Monday, February 24, 2014

Browsing in Faeryland - Part 1

Greetings, WYMOP readers!

I recently took a trip to Colorado. Several things happened there. Some of them, a very few actually, happened to me.

This is one of them. :


There is a chain of used book and video stores out there in the Midwest called 2nd&Charles. One of them just happens to be in Aurora, Colorado. I had never heard of this store, but SB asked if I wanted to stop in there “just to check them out, you know, see what they have”.
I said yes.
The word “browse” was employed.
I said yes.
It was pointed out that I wouldn’t have to actually buy anything, but it was a neat store just to see.
I said yes.
You can see what a hard sell I was.
No, this isn't me. But this is
just one of the views,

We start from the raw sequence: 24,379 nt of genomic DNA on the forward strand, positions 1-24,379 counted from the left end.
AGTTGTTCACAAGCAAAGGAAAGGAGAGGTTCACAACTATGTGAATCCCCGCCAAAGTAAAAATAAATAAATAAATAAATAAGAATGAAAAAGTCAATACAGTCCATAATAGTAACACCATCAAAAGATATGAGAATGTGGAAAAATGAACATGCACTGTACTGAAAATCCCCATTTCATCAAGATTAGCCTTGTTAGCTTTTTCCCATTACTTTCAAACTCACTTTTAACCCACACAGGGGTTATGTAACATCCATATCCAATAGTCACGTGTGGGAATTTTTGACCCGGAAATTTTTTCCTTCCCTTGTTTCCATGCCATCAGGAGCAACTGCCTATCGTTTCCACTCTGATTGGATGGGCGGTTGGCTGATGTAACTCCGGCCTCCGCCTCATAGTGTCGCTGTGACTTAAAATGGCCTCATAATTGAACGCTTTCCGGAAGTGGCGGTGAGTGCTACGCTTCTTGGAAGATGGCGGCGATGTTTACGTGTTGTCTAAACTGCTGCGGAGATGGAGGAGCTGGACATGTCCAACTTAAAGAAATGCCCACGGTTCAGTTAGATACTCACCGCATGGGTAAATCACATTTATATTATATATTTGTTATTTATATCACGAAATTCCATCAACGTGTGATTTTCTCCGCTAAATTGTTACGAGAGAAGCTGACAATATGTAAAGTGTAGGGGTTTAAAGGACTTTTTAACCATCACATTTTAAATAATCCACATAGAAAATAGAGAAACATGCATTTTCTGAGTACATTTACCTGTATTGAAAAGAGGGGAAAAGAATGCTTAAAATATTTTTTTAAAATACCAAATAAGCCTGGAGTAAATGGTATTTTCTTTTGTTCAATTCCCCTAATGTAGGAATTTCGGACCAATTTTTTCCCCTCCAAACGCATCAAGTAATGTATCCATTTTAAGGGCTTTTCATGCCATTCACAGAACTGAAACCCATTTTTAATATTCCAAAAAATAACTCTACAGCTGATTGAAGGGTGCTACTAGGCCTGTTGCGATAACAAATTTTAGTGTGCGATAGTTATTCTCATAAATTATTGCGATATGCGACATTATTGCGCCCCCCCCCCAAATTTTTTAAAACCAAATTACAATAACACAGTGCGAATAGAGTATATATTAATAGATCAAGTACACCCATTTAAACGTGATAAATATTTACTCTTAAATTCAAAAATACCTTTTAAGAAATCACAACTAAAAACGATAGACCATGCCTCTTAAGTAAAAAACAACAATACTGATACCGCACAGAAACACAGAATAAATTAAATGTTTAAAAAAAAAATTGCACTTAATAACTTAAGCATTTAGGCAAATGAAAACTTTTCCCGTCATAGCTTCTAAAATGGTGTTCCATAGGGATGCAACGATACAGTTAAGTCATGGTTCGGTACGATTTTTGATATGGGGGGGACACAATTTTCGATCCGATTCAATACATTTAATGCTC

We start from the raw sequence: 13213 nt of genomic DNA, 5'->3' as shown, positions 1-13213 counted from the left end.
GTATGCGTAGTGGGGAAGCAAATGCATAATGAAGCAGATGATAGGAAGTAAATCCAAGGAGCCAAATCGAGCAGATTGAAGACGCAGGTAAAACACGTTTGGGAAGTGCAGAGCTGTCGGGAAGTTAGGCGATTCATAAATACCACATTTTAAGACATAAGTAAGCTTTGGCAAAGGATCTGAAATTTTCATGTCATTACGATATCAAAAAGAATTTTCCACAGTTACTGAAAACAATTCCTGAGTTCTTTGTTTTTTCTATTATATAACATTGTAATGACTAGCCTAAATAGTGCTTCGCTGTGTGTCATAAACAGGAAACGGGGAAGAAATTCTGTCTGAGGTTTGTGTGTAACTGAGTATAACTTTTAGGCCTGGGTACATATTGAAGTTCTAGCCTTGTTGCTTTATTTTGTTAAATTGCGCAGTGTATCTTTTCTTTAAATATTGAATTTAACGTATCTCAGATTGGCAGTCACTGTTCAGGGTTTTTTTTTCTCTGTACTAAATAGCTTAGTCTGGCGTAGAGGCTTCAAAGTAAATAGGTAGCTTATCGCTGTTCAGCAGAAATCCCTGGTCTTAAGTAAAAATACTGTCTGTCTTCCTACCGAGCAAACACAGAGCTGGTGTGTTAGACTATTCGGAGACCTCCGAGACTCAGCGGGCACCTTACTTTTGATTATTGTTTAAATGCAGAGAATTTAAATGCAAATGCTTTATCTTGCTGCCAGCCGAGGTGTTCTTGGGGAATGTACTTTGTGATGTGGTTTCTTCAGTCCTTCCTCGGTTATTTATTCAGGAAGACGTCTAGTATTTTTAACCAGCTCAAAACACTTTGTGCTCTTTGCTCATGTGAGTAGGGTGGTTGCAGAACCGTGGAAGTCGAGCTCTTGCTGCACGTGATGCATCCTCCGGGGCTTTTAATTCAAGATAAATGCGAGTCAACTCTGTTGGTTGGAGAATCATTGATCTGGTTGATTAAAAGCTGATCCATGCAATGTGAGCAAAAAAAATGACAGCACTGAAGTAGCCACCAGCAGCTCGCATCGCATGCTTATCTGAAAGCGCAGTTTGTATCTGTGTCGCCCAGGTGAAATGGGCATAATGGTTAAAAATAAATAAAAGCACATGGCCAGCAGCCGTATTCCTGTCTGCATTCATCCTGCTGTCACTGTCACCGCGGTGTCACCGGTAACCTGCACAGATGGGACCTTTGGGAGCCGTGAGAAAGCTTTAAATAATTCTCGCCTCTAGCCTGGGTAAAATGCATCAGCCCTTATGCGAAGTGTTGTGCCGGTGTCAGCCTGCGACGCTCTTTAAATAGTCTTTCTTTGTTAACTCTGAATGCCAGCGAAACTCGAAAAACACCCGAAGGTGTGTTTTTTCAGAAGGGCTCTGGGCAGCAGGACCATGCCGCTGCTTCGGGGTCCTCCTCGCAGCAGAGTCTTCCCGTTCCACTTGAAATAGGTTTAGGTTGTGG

giving you some idea
just how big the store is.
(Picture courtesy of the
 C2C Aurora FaceBook Page)
So we stopped in to check them out, and browsed, and it was indeed a neat store to see. The store itself was large enough that, at one point, I sort of got lost. Well, I wasn’t lost, but I hadn’t been able to find SB in quite a while. I kept my head and looked about again. Nothing. I had just begun to consider going to the front desk to have her paged like a little boy lost in the department store (I mean, yes it might have been a bit embarrassing, but I just couldn’t find her anywhere, so yes, please, would you page my Mom? I mean friend?) when my phone buzzed with an incoming text. It was from SB.
I’m in Aisle 9B
So I strolled off to aisle 9B, ignoring the watery feeling in my lower belly and my inexplicable desire to be sat up on the counter and offered a sweet while someone got on the loudspeaker for me. I sauntered up aisle 9B and found SB.
“S’matter,” I said, dredging up every little bit of ‘cool and confident’ I still had left. “You get lost?”